For a Burlington-based cabdriver, a fare to the outer reaches of an outlying town — Essex, Colchester, Shelburne — is a perfectly decent fare. Except, that is, during the couple of hours around 2 a.m. on weekend nights. These are the precious hours of “last call,” when the crowds pour from the clubs and bars, ready for their cab rides to hotel rooms or homes. The last thing a cabbie wants during the late-night rush hour is a long haul. The money is in maximizing short trips, such as quickie runs up Williston or Shelburne roads, or to the various neighborhoods of Burlington proper.
This time of night, some cabbies actually decline the longer runs, but I consider that unethical. Folks need to get home wherever they live — if you’re a taxi driver, that’s your job. So, I wasn’t thrilled when a young couple hailed me at the height of a recent nightly rush, climbed into the back seat and said, “Colchester Point — is that all right?”
“Sure thing,” I replied, and headed for the Northern Connector. Luck of the draw, I thought. If you let the inevitable ups and downs of the biz get to you, you’re not cut out for hacking.
But as it turned out, I had scored the daily double: a less-than-desirable destination and passengers who hit the seat squabbling.
“Courtney, why’d you pull me outta that bar?” the man said. His voice was flat, yet seething with emotion. “A guy’s talking like that, hitting on your girlfriend, he’s gotta expect an ass-kicking.”
“Matt, I told you,” Courtney replied. I could tell this was not their first go-round on this particular subject. It was also clear that if the guy believed his actions bespoke some kind of chivalry, his girlfriend was having none of it. “The cops were on their way, for chrissake. I saved your ass.”
“Well, I’d rather be in jail now. That guy needed a beating.”
Glancing up at the rear-view, I noticed that Courtney was a looker: long, corn-silk blonde hair setting off a beautiful face, and a body to match. Among the twentysomething bar-hoppers, she would be deemed “hot.” I could imagine guys constantly making passes at her, at least when her boyfriend was not at her side.
“Look, Matt,” she said, with a bored irritation that signaled her final statement on the matter, “girls hassle me all the friggin’ time when we’re out together. They all want to get with you. Do you see me getting into fights? Do ya?”
A brooding silence ensued, which I much preferred to the verbal sparring. As we took the left onto Porters Point Road, Courtney said to me, “You take plastic, right?”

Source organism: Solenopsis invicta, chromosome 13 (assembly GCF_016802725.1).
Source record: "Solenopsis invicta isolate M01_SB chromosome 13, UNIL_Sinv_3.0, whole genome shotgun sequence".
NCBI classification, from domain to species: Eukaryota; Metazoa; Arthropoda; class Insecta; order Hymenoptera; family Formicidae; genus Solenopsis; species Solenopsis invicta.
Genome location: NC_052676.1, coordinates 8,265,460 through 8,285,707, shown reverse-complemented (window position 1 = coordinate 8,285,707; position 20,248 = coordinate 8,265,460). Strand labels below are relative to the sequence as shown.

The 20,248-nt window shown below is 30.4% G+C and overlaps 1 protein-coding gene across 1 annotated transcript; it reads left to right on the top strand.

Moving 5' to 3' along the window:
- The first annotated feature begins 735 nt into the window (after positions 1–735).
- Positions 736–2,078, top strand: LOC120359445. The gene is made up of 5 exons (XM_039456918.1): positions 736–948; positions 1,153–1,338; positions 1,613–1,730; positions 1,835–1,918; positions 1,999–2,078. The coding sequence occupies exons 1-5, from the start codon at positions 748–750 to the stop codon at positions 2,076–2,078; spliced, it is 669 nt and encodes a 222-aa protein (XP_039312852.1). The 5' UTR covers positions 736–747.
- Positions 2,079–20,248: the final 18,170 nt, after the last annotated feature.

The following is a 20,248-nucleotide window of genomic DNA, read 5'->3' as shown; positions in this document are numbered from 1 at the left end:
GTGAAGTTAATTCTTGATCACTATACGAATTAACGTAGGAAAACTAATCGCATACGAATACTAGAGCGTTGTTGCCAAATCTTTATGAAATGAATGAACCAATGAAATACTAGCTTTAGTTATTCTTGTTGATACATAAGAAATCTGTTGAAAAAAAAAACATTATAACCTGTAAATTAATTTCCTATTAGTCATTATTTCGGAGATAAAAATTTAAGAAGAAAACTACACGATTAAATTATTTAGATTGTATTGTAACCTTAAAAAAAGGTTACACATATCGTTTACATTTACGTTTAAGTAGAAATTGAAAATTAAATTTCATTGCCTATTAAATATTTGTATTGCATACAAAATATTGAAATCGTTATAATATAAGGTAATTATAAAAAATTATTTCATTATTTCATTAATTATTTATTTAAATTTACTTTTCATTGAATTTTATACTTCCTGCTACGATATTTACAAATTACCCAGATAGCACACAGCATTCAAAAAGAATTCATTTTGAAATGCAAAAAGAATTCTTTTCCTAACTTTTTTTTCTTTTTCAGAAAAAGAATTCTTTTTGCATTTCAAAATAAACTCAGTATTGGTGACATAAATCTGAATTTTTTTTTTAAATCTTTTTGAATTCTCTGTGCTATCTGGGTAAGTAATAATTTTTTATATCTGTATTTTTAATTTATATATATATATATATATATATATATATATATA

“No, I don’t, sorry. Do we need to stop at the ATM?”
“Yeah, could you pull into this Merchants?”
I swung in, put the car in park, and waited . . . as Courtney took quite a bit of time in the ATM cubicle. I turned to Matt and said, “Why don’t you see if you can help her out with the machine?”
Matt sneered at me. “Yeah, right. So you can just take off and leave us here stranded? No way, man.”
“What the hell are you talking about?” I retorted. “What kind of logic is that? Why would I abandon you without getting my money? That makes no sense whatsoever.”
“Hey, I’m from Manhattan, man, so I take cabs all the time. You think we don’t have the money, so you just want to get out of here.”
“Well,” I said, “this ain’t Manhattan. And furthermore, you’re two middle-class kids and your girlfriend’s a local, so I know I’m gonna get the money eventually. Plus, I’m not going to leave you out here five miles from her place. C’mon.”
“Sorry, man,” he said. “I’m just used to the big-city vibe. I’ll go in to help her.”
“By the way,” I added gratuitously, “in the situation with that jerk and your girlfriend, the more powerful action is to walk away.”
“Yeah,” he said, stepping out of the cab, “I guess I knew that.”
Five more minutes passed. I resigned myself to the fact that tonight’s bar rush was now officially a bust. The couple finally returned to the cab, both of them apologizing profusely. Something was amiss with her card, or the machine — they couldn’t quite sort it out. “Just leave us here, man,” Matt said. “We’ll walk. We can’t ask you to drive us any further. We feel terrible.”
“No, I’ll drive you home. Is it your house, Courtney? You got a checkbook there?”
“No, we’re staying at my aunt’s while she’s out of town.”
“Well, if I give you my address, will you promise to mail me a check this week?”
“Yes, absolutely. I feel, like, so bad.”
“Yeah, I got that, but I’ll tell you — I never end up getting the check when this happens. So, this is all about your integrity. You got what I’m saying?”
“Oh, you’ll get the check. I swear.”
A couple of weeks have passed, and — surprise — there’s been no check in the mail. But I know that, in the moment, Courtney really meant to do the right thing. It’s just a case of poor follow-through. It always is.